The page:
Fetal cardiac arrhythmias occur in up to 1% to 3% of all pregnancies and account for 10% to 20% of referrals to fetal cardiologists.1–4 The majority of fetal arrhythmias are benign; however, they can be an important cause of fetal morbidity and death.5 The normal fetal heart rate is regular and between 100 and 180 beats per minute.6 Fetal arrhythmias are therefore defined as those that are irregular or outside the normal range. Clinically, fetal arrhythmias can be classified as those with an irregular but overall normal rate, tachycardia, and bradycardia.7 The approach to diagnosing prenatal arrhythmias is significantly different from that used in the postnatal period because of the difficulty in distinguishing fetal electrocardiographic (ECG) signals from maternal cardiac signals.
Fetal magnetocardiography allows precise measurement of fetal intracardiac intervals in the diagnosis of fetal arrhythmias; however, the clinical utility of this technique is limited by lack of availability in most centers. Currently, fetal echocardiography remains the primary modality for diagnosing and evaluating fetal arrhythmias.
Spontaneously depolarizing cells, which give the heart its unique characteristic of automaticity, are present early in gestation in all parts of the developing heart. Rhythmic contraction of the fetal heart begins 21 to 22 days after conception and is present before the conduction system is established.8 The conduction system of the fetal heart is functionally mature by 16 weeks of gestation.9 The heart rate changes throughout gestation. Initially, the rate is slow (82 beats per minute), increasing to 177 beats per minute at 63 days and then decreasing to 147 beats per minute at 15 weeks of gestation.10,11 After 34 weeks of gestation, fetal heart rate patterns are related to fetal rest and activity.12 Fetal heart rate control is through the parasympathetic and sympathetic nervous systems.13 The conduction system of the heart consists of the sinus node, atrioventricular node, bundle of His, and Purkinje fibers. The pacemaker of the heart is the sinus node. The electrical signal travels down specialized conduction tissue through the atria to the atrioventricular node, where conduction of the signal is slowed. The signal is then sent through the bundle of His to the Purkinje fibers, which initiate ventricular contraction.
The number of fetuses referred for evaluation of arrhythmias varies among institutions. Fouron14 reported that approximately 14% of the 1450 fetuses seen annually at St Justine Hospital were referred for arrhythmia. Over a 5-year study period at that institution, 584 of the 940 fetuses referred for apparent arrhythmia were in sinus rhythm at the time of their echocardiographic examinations. Among the 356 fetuses with sustained fetal arrhythmias, premature atrial or ventricular contractions were noted in 86%, tachycardia in 8%, and bradycardia in 5%.14 Copel et al15 reported that 10% to 12% of the referrals for fetal echocardiography at Yale are due to fetal arrhythmias; of the 595 fetuses referred to Yale for irregular heart rhythm over a 10-year period, 55% had normal rhythms, 43% had extrasystoles, and 2.4% had hemodynamically significant arrhythmias.
Irregular heart rhythms are generally detected during routine obstetrical auscultation of the fetal heart, most commonly between 28 and 32 weeks’ gestation, but can be noted as early as 17 weeks. Premature atrial contractions (PACs) account for the majority of irregular fetal rhythms.1,2 PACs in the fetus are generally idiopathic; however redundancy of the foramen ovale flap (Fig. 21–1) has been reported to possibly contribute to initiation of an ectopic atrial focus.16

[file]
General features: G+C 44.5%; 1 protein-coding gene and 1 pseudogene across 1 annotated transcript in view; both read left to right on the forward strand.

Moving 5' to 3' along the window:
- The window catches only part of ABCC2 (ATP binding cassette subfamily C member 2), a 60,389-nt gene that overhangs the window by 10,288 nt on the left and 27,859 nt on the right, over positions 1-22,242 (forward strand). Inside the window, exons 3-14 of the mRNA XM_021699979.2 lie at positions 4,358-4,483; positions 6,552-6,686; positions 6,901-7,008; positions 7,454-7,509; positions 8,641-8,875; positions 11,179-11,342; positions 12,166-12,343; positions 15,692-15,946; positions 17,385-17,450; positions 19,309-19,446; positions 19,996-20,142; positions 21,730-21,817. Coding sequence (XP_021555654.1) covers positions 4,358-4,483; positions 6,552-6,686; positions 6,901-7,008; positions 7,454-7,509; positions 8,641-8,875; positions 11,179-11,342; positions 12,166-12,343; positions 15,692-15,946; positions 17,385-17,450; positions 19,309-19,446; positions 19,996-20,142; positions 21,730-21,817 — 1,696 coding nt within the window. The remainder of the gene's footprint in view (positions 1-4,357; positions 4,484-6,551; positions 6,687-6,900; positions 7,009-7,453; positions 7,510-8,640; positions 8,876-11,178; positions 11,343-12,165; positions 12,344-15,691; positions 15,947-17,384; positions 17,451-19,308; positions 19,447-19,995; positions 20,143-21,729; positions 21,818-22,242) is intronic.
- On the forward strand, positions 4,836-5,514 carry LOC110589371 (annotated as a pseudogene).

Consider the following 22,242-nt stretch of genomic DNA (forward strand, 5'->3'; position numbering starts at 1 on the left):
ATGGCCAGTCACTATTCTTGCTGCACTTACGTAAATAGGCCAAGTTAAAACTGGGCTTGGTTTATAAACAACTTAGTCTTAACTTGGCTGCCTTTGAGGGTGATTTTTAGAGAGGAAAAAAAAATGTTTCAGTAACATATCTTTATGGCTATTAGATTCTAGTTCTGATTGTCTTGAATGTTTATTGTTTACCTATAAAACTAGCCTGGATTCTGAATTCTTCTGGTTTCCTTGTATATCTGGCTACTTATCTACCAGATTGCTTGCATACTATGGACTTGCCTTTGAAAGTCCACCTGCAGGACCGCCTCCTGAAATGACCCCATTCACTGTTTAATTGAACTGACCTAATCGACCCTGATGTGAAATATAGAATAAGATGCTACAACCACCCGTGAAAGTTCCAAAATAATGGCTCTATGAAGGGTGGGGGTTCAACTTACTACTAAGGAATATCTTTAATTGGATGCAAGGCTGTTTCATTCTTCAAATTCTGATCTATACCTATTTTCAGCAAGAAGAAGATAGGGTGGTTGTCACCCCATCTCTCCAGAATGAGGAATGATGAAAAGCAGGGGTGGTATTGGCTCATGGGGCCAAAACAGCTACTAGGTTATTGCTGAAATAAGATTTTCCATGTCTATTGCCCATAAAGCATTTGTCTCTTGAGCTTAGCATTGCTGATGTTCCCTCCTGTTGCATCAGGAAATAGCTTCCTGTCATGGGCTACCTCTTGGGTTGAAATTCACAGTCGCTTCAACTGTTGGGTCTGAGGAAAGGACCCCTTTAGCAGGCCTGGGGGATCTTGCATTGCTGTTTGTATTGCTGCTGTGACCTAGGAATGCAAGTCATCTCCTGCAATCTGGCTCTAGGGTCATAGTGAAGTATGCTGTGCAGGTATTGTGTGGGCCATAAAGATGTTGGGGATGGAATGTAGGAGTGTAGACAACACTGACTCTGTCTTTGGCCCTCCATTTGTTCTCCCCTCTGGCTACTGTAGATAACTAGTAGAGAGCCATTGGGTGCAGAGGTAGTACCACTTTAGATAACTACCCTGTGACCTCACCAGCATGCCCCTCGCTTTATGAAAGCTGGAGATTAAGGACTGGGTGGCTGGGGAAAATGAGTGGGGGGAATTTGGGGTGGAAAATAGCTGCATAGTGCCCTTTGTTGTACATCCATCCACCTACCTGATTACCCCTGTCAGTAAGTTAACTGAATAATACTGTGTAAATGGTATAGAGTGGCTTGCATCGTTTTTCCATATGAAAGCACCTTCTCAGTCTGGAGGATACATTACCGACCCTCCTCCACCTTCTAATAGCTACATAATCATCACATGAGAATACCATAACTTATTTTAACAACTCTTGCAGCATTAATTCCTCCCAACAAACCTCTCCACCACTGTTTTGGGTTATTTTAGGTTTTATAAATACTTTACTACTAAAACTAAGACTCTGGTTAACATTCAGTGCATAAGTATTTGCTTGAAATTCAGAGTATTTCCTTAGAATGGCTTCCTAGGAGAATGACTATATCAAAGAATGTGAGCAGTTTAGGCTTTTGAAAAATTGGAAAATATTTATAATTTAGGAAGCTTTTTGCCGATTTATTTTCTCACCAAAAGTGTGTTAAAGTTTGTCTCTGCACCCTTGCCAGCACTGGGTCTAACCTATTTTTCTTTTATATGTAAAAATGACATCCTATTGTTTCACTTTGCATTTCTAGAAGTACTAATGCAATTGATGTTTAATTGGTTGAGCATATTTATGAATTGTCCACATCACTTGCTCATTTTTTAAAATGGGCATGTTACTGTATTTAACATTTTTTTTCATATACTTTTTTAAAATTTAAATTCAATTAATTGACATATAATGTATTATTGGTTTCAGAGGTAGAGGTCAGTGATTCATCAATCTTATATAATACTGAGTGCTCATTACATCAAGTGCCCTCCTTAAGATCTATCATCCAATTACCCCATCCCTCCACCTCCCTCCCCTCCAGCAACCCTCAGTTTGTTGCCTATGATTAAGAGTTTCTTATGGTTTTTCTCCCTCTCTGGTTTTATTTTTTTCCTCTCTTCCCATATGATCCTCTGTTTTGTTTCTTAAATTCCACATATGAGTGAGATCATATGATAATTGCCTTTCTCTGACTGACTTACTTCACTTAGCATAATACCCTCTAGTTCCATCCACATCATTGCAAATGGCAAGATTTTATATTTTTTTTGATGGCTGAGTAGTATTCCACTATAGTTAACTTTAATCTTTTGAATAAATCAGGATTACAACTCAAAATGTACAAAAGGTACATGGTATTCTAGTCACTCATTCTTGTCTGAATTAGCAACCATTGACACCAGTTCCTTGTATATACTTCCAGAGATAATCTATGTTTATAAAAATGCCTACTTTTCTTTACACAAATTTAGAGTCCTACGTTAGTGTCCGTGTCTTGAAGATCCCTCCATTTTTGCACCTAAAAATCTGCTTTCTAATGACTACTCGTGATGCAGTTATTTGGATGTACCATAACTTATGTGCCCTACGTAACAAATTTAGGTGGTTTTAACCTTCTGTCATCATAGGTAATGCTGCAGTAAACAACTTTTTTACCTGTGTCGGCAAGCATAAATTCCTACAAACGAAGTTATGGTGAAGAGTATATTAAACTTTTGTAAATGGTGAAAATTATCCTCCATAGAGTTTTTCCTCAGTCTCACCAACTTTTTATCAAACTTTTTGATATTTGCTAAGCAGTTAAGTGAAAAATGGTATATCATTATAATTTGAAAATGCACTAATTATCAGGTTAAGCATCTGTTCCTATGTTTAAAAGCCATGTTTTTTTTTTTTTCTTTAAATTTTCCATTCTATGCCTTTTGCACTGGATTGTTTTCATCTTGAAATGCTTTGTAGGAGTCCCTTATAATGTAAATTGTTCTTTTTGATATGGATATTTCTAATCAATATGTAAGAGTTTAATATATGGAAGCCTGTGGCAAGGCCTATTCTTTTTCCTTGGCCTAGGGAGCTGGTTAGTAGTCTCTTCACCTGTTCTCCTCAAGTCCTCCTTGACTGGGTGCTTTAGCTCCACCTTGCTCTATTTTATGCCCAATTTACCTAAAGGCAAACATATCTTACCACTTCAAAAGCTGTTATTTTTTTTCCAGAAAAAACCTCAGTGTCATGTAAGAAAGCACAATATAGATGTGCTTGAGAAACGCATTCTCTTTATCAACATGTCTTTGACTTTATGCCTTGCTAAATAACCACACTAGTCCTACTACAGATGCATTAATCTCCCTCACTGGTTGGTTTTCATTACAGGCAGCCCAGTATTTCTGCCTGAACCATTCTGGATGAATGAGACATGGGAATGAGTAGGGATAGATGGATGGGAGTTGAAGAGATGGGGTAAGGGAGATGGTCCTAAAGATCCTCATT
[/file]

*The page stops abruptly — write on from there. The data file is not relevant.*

Maternal consumption of nicotine, caffeine, or alcohol has also been implicated.17 Isolated ectopic beats are associated with congenital heart defects in up to 1% to 2% of cases.2
PACs generally present as irregular pauses detected by routine obstetrical auscultation and are usually transient and benign.18–20 They may increase as pregnancy progresses. Premature beats become significant when they occur with appropriate timing to initiate sustained tachycardia.21 Progression to sustained tachycardia can occur in up to 2% to 3% of cases of frequent atrial ectopy, either in utero or in the first 3 to 4 weeks of life.22,23 Those cases in which there are multiple blocked atrial ectopic beats causing a low ventricular rate appear to be at higher risk of progressing to tachycardia than do those with a normal ventricular rate.2 The risk increases to approximately 10% with complex ectopy, including couplets or triplets.24 Progression of PACs to sustained tachycardia is generally mediated by anatomic bypass tracts and leads to supraventricular tachycardia (SVT), but atrial flutter may also occur.23 Less commonly, premature ventricular contractions (PVCs) may cause an irregular fetal heart rhythm; the ratio of occurrence of PACs to PVCs in utero is approximately 10 : 1.5 PVCs may be difficult to distinguish from PACs in utero. A premature ventricular beat that is not preceded by a premature atrial beat should be interpreted as a PVC. The presence of atrioventricular valve regurgitation concurrent with the ectopic beat, less prominent flow reversal in the inferior vena cava by Doppler imaging, and a longer compensatory pause can be helpful to differentiate PVCs from PACs.2–4 The presence of PVCs may be benign but warrants exclusion of myocardial disease, intracardiac tumors, and any evidence of cardiac decompensation.
Fetal tachycardia is defined as a sustained heart rate that exceeds 180 beats per minute. The fetal myocardium is intrinsically more susceptible to sustained tachycardia as a result of impaired diastolic relaxation and compliance. The inherent diastolic dysfunction of the fetal myocardium is thought to be at least in part due to immature structure and function of the sarcoplasmic reticulae.25,26 The most common forms of fetal tachycardia are SVT (66%–90%) and atrial flutter (10%–30%).27